Africa will never be overlooked by any emerging markets investor. But while most investors are only aware of South Africa, many other markets like Ghana, Uganda, Egypt and Kenya offer exciting long – term investment opportunities as well.
Sub-Saharan Africa, home to more than 1 billion people, is set to expand by 3.8 per cent next year1. While the region is recovering from last year’s pandemic slump more slowly than many developed economies, the fundamental drivers – the youngest population globally, rapid urbanisation and greater productivity gains – present a compelling opportunity, especially for longer term investors.
Africa’s 54 countries are diverse, and these differences present both opportunities and challenges for those who are willing to understand them.
With the global economy rebounding and demand for goods and services surging, accelerating inflation has started to dominate investors’ conversations. The average annual inflation rate across Sub-Saharan Africa is forecast to be 8.6 per cent in 20222. That’s higher than in many major economies, but not unusual for the region itself. More meaningfully, investors in Sub-Saharan Africa have long been compensated for higher inflation, through healthy real spreads.
Emerging-markets investors are keeping an eye on US inflation as they plan for 2022, especially after the Federal Reserve announced its tapering plans in early November.3 While there is a risk that higher US inflation may mean that tapering could be accelerated, pockets of frontier Sub-Saharan Africa may still offer resilience to any Fed tapering.
“While everyone is worried about inflation exceeding the norm in developed markets, in African frontier markets we’re not seeing much that is markedly different from what investors have been used to,” says Razia Khan, Head of Research for Africa and the Middle East at Standard Chartered. “Investment flows into these markets should remain resilient into next year, especially since investors are compensated by sizeable real yields in local currency markets.”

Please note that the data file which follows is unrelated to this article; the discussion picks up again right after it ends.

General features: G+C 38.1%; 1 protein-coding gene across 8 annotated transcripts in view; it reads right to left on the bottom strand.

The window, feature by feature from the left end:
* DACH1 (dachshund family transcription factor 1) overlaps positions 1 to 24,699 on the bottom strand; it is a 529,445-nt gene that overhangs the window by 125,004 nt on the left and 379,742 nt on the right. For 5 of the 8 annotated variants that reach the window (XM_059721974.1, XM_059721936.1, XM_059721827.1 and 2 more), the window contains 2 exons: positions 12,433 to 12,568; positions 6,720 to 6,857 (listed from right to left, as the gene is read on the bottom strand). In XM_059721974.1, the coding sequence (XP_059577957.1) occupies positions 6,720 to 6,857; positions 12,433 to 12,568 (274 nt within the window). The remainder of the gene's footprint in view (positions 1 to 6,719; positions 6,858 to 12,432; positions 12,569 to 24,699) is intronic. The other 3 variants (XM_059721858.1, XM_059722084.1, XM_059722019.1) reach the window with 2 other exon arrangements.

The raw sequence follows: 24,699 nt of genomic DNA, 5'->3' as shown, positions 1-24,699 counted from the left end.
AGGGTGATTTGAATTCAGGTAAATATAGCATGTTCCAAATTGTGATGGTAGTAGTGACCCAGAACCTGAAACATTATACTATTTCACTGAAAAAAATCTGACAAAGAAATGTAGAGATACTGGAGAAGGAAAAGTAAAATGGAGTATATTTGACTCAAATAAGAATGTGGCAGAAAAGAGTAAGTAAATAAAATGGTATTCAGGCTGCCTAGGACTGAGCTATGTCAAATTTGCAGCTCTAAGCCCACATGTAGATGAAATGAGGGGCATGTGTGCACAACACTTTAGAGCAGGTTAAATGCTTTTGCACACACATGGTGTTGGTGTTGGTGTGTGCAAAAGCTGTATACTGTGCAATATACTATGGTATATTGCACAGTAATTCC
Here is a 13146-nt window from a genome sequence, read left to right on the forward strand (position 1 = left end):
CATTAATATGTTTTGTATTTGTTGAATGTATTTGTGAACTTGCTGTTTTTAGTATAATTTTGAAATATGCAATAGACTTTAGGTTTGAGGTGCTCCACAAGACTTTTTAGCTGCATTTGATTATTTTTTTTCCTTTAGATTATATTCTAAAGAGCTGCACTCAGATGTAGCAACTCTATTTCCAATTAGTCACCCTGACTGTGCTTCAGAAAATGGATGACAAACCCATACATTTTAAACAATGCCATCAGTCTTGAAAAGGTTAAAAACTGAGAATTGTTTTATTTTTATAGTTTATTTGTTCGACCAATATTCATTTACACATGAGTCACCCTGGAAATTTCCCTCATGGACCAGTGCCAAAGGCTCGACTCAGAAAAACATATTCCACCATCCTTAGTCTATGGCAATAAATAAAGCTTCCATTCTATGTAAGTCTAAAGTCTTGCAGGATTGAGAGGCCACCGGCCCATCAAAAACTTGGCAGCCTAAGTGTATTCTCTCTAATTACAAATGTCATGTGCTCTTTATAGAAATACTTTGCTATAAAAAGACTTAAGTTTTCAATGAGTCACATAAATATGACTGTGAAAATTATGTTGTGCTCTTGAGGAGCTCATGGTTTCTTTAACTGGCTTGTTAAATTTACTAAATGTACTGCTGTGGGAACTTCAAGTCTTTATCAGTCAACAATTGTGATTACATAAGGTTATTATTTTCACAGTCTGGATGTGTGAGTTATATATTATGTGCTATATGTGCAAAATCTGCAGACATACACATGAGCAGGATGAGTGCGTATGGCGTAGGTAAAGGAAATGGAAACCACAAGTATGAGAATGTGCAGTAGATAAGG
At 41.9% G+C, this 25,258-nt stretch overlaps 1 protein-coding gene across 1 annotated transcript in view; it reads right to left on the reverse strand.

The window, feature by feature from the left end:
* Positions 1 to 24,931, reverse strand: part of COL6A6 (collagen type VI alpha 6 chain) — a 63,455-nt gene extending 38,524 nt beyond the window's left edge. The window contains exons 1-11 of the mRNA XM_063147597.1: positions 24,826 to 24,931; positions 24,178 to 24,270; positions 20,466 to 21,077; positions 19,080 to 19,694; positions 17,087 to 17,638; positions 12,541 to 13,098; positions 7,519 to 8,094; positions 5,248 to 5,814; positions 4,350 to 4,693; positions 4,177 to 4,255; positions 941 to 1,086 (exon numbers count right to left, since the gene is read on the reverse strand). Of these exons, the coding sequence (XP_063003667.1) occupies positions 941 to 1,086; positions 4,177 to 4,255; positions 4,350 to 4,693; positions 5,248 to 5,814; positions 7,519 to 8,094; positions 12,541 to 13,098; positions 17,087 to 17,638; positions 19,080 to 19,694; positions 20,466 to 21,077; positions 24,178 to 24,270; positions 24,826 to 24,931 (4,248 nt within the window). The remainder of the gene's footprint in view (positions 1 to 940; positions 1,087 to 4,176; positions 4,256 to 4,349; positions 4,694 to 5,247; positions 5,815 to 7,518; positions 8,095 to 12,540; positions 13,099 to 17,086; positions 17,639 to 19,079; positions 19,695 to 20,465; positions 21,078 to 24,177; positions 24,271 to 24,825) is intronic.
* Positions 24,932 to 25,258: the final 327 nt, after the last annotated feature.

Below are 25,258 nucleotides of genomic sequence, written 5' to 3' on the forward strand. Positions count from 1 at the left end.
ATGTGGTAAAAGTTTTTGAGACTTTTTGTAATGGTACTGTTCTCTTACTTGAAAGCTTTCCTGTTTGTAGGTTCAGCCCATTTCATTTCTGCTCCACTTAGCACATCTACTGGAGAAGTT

Enticing capital market opportunities
In addition to economic fundamentals, factors such as progressive structural reforms and deepening capital markets contribute to the investment case for many African countries.
The region’s corporate bond market is a good example. The market in Sub-Saharan Africa is still relatively small at about USD150 billion4, and dominated by South African companies. But this only underscores the potential for growth, as investors and businesses in the region search for new methods of financing.
The success of Liquid Intelligent Technologies’ USD620 million bond sale in early 2021, which was led by Standard Chartered as a global coordinator, highlights the appeal Africa’s corporate bond market now has for global investors. The communications company, which is focused on eastern and southern Africa, sold the bonds with a lower coupon rate than its first bond sale in 2017, and the order book was more than five times oversubscribed.
Opportunities in currency markets
Many overseas investors in Africa first enter the market by buying eurobonds issued in non-African currencies – predominantly USD – to limit risk from exchange-rate swings and remove complications in repatriating profits. These securities can offer a significantly higher yield than debt issued by developed countries.